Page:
Sunday, August 9, 2015

Wardrobe Analysis

I got a new position at my retail job. I’m now the mannequin wrangler and graphic sign hanger! Ok, the official title is “Visual Merchandiser,” but that just forces people to ask what I do, so my wording saves time. I value efficiency.

This job means many things to me. Full-time hours with benefits are huge for my psyche. The pay raise is good for my wallet. There is even the bonus workout of schlepping ladders and rolling staircases through the store, then climbing them. I’m hoping to have the legs of an Olympian for ski season.

This position required a couple changes. The schedule sometimes has me arriving for work at 6 am, something I never imagined in my most hellacious corporate nightmares. Come holiday prep time, there are overnight shifts to decorate the store. There have also been wardrobe tweaks needed.

In office jobs in previous career chapters, my wardrobe was suits, dresses, or dress pants, paired with heels. There was a year-round sweater or jacket, because luck always dictated my assigned desk be directly below the Arctic air vent. Colleagues sweltered a few feet away while I silently chanted, “Shivering burns more calories.” Yes, I looked it up.

Mobility needs of cubicle life were limited to reaching for a pencil or the phone, and the most strenuous physical event on the average day was walking back and forth to the rest room, coffee machine, conference room, or copier. High heels are fine when one is parked in a chair most of the day.

My return to retail resulted in a wardrobe shift. The reality of standing for four or more hours and a once broken, still slightly numb leg that sometimes swells in the process ruled out most of my sit-in-a-chair-all-day footwear.

There were additional considerations. Customer service desk wardrobe evaluations included tests to check if shirt seams might shred a la The Incredible Hulk when reaching over the counter, or if a neckline provided the person on the other side of the counter with a full view down my top.

Sales floor wardrobe analysis focused on needing to bend, stoop, and squat to fetch items from the floor and restock low shelves. I learned the hard way which pants bore the potential of exposing butt cleavage and/or ripping open at the back seam. Long skirts got stepped on when walking; short skirts had other flashier issues.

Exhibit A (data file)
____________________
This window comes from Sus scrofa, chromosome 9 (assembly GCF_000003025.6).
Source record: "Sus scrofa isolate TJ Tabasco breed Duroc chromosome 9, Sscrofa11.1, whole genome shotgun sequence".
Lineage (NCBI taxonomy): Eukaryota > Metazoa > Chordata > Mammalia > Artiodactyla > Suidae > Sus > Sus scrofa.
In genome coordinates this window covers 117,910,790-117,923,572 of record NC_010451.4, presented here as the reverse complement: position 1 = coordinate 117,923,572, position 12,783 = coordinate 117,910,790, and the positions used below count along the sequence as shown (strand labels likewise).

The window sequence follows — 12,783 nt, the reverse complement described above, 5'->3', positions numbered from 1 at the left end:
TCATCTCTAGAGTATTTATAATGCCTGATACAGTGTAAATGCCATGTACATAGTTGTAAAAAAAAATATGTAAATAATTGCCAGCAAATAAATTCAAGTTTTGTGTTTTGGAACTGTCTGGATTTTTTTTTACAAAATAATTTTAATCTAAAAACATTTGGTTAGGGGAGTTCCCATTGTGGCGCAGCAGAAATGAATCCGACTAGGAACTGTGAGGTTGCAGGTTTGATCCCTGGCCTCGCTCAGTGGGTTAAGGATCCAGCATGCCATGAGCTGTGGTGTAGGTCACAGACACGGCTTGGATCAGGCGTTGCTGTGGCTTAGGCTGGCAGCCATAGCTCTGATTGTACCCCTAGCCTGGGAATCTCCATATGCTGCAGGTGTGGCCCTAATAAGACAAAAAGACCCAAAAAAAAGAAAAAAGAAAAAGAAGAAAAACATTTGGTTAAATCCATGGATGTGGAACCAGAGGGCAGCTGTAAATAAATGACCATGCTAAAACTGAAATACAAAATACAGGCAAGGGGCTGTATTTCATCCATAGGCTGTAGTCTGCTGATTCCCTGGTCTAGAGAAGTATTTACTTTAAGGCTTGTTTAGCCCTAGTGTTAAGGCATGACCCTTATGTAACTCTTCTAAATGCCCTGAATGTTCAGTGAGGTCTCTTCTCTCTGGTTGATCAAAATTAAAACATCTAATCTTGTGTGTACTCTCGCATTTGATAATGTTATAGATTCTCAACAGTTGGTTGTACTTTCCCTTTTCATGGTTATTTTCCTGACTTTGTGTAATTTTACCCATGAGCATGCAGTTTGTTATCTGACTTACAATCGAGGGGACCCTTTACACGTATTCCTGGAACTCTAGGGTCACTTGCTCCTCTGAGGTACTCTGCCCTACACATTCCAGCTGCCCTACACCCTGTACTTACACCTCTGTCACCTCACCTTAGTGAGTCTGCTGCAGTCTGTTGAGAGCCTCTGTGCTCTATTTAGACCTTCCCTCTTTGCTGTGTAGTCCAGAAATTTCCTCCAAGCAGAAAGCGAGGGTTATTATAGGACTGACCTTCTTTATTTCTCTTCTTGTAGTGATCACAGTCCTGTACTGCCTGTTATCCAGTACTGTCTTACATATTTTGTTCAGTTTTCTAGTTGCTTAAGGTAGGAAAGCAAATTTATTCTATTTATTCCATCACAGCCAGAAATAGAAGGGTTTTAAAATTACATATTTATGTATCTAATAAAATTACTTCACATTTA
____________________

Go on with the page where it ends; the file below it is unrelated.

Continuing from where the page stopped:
Obviously, I don’t find dressing for work to be particularly easy. Maybe I over think it (along with almost everything else).

As mannequin wrangler and ladder climber, my wardrobe has morphed again. Almost immediately, clothing was analyzed through a different lens.

High heels are clearly out, as are soles that could skid when I’m precariously perched on one of the many ladders, or atop the three elevated displays holding full sized mannequins, or on the shoe cabinets.

Pockets are critical to my sanity. There are small parts involved in hanging graphics and it’s a really long walk from parts of the store and through the stock room, up 21 steps (yes, I counted), then to the furthest corner to fetch some critical one-quarter inch component.

Delusions of the fashion industry mean all ten pairs of my nice pants lack pockets. Some feature the bulk of welt pocket trim without the utility of an actual pocket. Sans pockets, I’ve dropped a handful of sky hooks from the metal ladder I don’t fully trust and perforated my sweaty palm with push pins while climbing the rolling staircase to tack up posters measuring 162 inches. Ahem, I mean “graphics.” And yes, “push pins.”

Ladder time is where I learned that if my pants (pockets stuffed with push pins, sky hooks, and ceiling clips) are a little loose, I can jam the handle of the push pin banging rubber mallet into the waistband, freeing my hands to schlepp a 10, 12, or 14 foot long graphic up the ladder in one trip. Yes, this comedy routine is usually a solo performance. 

The beauty of carpenter pants with hammer loops and plentiful pockets is now brilliantly, belatedly obvious. I wore them in high school because, at the time, they were fashionable, but their true functionality went completely untapped. Too bad denim violates the company dress code, or carpenter's pants would be my “go-to” pant.

A change from my new baseline of dust-colored, androgynous khakis paired with a usually boring shirt and neck-saving, sensible flats would be nice. Maybe a fashionable non-denim carpenter’s pant or a farmer’s overall in a dress-code compliant fabric. Vera Wang, Ralph Lauren, Jennifer Lopez, can you help me?

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